Spraints demonstrate small population size and reliance on fishponds for Eurasian otter (Lutra lutra) in Hong Kong
Bonebrake, Timothy Carlton et al. (2022), Spraints demonstrate small population size and reliance on fishponds for Eurasian otter (Lutra lutra) in Hong Kong, Dryad, Dataset, https://doi.org/10.5061/dryad.pzgmsbcqv
Lack of data on population sizes and resource requirements are major impediments to the effective conservation of rare species globally. The conservation of the Eurasian otter (Lutra lutra) in Hong Kong reflects many of these key challenges for elusive and difficult-to-study mammals. It is a rare carnivore that has narrowly escaped extirpation, now surviving within a human-dominated environment. Using sign surveys and spraint analysis, we recorded only 40 fresh spraints from 246 otter signs locations, over four months of intensive sampling across two years. Records were restricted to the Mai Po wetlands, confirming this as the core area for Hong Kong’s otter population. Molecular analysis and microsatellite genotyping identified a minimum of seven individuals, two pairs of which were likely related. The genetic and sign data together strongly indicate a small population. Fish dominated the otter diet, highlighting the importance of fishpond habitats as a premium foraging resource. Given the rapid changes surrounding the Mai Po area (especially the new Northern Metropolis Development Strategy), maintaining quality and connected habitats, in addition to sustaining commercial fishponds will be key to otter recovery and long-term population viability in Hong Kong.
Surveys for otter spraints were undertaken during the winter (dry) season of 2018 and 2019 in Hong Kong, avoiding higher temperatures and humidity (affecting DNA quality of samples), and overgrown vegetation (affecting sample detectability). Surveyors experienced in otter survey traversed the banks of all accessible fishponds, gei wai, freshwater, and tidal watercourses across the study area (located in the north-west New Territories of Hong Kong, along the east coast of Inner Deep Bay in the Pearl River Delta). The survey was repeated at least two times each season to increase the probability of detection and thus decrease the probability of false negatives (MacKenzie et al., 2006). During the surveys, spraints between 1 and 3 days old were collected and frozen while being transported to the lab (Taastrøm and Jacobsen, 1999). Spraints were soaked in a diluted solution of alkaline detergent at room temperature prior to being rinsed and air-dried (24-48 hr) and then sieved through a 1 mm mesh. Identifiable hard prey-remains were separated, examined using a dissecting microscope, and weighed.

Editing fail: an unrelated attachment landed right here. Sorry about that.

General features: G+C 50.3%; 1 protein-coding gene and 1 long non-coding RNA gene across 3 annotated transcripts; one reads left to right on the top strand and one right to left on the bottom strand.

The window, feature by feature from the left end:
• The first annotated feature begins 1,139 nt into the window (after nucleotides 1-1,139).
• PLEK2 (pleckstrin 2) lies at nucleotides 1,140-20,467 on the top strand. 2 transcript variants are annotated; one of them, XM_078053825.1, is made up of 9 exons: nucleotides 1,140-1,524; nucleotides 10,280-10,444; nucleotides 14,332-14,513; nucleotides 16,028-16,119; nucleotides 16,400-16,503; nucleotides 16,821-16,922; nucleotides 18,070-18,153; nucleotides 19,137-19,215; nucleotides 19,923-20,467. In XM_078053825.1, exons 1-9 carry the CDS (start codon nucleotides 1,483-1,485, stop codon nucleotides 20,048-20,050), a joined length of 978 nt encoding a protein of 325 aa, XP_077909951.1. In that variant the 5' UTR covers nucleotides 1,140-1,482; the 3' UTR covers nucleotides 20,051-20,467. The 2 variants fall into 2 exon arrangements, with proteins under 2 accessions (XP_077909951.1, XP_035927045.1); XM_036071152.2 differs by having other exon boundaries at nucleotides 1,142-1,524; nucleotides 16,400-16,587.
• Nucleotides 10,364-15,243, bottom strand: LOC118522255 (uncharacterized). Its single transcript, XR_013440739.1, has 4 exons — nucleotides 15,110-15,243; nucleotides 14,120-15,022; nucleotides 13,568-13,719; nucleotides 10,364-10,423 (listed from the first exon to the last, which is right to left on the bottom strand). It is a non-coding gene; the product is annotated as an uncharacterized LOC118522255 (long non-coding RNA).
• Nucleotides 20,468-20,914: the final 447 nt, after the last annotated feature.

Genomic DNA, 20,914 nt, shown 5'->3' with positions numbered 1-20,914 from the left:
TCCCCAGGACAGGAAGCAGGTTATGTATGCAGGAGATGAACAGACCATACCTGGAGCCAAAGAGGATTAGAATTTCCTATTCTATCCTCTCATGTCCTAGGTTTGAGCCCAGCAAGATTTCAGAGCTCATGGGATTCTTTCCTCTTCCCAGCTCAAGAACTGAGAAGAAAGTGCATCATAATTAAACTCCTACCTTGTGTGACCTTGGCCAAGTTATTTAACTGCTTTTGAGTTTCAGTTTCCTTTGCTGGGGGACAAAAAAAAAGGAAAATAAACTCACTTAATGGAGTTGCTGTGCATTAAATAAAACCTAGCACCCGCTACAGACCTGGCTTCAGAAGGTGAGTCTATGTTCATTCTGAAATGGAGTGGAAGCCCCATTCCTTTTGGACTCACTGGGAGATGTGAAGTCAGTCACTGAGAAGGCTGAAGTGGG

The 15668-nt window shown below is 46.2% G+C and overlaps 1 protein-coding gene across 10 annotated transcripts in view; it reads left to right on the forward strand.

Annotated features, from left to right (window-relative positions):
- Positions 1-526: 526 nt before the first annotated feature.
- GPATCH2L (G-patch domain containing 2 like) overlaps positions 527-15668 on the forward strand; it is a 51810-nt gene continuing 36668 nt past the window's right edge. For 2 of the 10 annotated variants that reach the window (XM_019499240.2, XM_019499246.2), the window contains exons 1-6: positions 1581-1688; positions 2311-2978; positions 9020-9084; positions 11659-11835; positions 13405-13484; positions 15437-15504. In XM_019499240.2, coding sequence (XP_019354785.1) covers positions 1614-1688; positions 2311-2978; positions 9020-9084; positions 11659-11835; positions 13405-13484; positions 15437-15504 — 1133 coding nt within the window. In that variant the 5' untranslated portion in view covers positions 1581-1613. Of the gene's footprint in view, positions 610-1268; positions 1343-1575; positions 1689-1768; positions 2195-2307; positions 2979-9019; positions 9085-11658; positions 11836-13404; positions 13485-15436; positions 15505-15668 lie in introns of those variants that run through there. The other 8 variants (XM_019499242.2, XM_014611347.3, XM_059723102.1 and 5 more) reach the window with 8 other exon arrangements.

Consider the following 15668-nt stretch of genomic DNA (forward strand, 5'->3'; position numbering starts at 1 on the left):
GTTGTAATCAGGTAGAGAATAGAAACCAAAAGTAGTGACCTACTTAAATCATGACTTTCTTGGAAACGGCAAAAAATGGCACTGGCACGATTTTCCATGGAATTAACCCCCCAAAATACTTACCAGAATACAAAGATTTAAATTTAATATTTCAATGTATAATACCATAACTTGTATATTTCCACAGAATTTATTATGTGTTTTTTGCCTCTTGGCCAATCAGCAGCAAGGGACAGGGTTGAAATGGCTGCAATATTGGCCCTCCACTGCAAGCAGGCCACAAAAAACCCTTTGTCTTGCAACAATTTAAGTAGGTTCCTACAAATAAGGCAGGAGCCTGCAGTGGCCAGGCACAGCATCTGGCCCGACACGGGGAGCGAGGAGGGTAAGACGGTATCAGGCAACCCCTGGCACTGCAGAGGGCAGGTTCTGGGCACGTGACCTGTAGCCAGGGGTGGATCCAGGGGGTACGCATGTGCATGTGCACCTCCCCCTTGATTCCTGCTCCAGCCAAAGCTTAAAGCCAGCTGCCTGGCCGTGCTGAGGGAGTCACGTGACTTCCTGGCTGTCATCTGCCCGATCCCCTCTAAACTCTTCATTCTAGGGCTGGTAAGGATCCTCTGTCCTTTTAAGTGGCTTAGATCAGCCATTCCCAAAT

For the otter diet study, six main food categories were considered: fish, amphibians, birds, mammals, crustaceans, and other invertebrates, based on the following undigested remains: bones, scales, feathers, fur, exoskeleton, antennae, articulate extremities, and insect wings. Fish species were identified to the lowest taxonomic level using a personal reference collection developed, existing databases, and taxonomic keys (Conroy et al., 2005; Groves and Cornwall Mammal Group, 2020; University of Nottingham, n.d.). Where present, amphibians, and reptiles were typically identified from their characteristic bones; bird prey from feathers and beak and leg/claw remains; mammal remains from teeth and hair; undigested integuments for insects, and shells for crustaceans. No attempt was made to identify non-fish categories below class level.
A minimum of eleven taxa were recovered from the spraint samples. Fish represented the major component of the otter diet, while birds, other invertebrates, and crustaceans represented a very small proportion of the diet.
To investigate relatedness between otter individuals, faecal DNA was extracted and amplified with seven microsatellite markers from an initial set of fourteen markers (Dallas and Piertney, 1998; Huang et al., 2005). All samples were genotyped following the multiple-tubes approach to ensure reliable genotyping (Taberlet et al., 1996).
This folder contains two csv files, with “Otter_Spraints_Prey_Items.csv” containing data regarding otter diet, and “Otter_microsat_data.csv” containing microsatellite data regarding otter relatedness.
Environment and Conservation Fund, Award: 2016-68
Ocean Park Conservation Foundation, Hong Kong, Award: 2016/17
Wildlife Reserves Singapore Conservation Fund